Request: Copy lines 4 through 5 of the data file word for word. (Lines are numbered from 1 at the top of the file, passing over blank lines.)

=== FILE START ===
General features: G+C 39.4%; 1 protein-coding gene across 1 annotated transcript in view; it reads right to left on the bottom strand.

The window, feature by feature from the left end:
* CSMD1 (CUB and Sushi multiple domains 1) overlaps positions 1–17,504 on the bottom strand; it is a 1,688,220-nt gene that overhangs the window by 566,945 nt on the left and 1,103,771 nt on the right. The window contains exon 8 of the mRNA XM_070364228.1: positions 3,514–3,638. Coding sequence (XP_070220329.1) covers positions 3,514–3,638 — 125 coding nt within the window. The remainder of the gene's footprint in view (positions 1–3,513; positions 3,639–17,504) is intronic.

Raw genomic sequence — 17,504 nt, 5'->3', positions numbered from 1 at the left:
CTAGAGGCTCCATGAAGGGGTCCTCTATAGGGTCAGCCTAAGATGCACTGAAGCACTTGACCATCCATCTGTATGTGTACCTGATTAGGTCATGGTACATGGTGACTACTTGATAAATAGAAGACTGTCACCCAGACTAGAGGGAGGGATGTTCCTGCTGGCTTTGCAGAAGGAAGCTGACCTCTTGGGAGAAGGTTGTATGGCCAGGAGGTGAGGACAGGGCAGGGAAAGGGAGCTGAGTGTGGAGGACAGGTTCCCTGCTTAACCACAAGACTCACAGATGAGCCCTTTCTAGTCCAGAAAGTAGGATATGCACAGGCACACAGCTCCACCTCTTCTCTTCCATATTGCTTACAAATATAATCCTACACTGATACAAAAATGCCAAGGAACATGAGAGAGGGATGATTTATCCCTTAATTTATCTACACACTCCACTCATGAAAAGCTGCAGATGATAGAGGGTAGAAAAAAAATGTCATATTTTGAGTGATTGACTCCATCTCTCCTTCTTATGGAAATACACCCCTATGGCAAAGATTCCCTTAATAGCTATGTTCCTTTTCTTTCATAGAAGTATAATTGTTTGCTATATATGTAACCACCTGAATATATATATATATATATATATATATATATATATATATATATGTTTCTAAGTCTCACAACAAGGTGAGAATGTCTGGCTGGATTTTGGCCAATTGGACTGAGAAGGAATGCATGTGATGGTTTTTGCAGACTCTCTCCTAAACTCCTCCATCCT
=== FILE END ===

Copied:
Raw genomic sequence — 17,504 nt, 5'->3', positions numbered from 1 at the left:
CTAGAGGCTCCATGAAGGGGTCCTCTATAGGGTCAGCCTAAGATGCACTGAAGCACTTGACCATCCATCTGTATGTGTACCTGATTAGGTCATGGTACATGGTGACTACTTGATAAATAGAAGACTGTCACCCAGACTAGAGGGAGGGATGTTCCTGCTGGCTTTGCAGAAGGAAGCTGACCTCTTGGGAGAAGGTTGTATGGCCAGGAGGTGAGGACAGGGCAGGGAAAGGGAGCTGAGTGTGGAGGACAGGTTCCCTGCTTAACCACAAGACTCACAGATGAGCCCTTTCTAGTCCAGAAAGTAGGATATGCACAGGCACACAGCTCCACCTCTTCTCTTCCATATTGCTTACAAATATAATCCTACACTGATACAAAAATGCCAAGGAACATGAGAGAGGGATGATTTATCCCTTAATTTATCTACACACTCCACTCATGAAAAGCTGCAGATGATAGAGGGTAGAAAAAAAATGTCATATTTTGAGTGATTGACTCCATCTCTCCTTCTTATGGAAATACACCCCTATGGCAAAGATTCCCTTAATAGCTATGTTCCTTTTCTTTCATAGAAGTATAATTGTTTGCTATATATGTAACCACCTGAATATATATATATATATATATATATATATATATATATATATATGTTTCTAAGTCTCACAACAAGGTGAGAATGTCTGGCTGGATTTTGGCCAATTGGACTGAGAAGGAATGCATGTGATGGTTTTTGCAGACTCTCTCCTAAACTCCTCCATCCT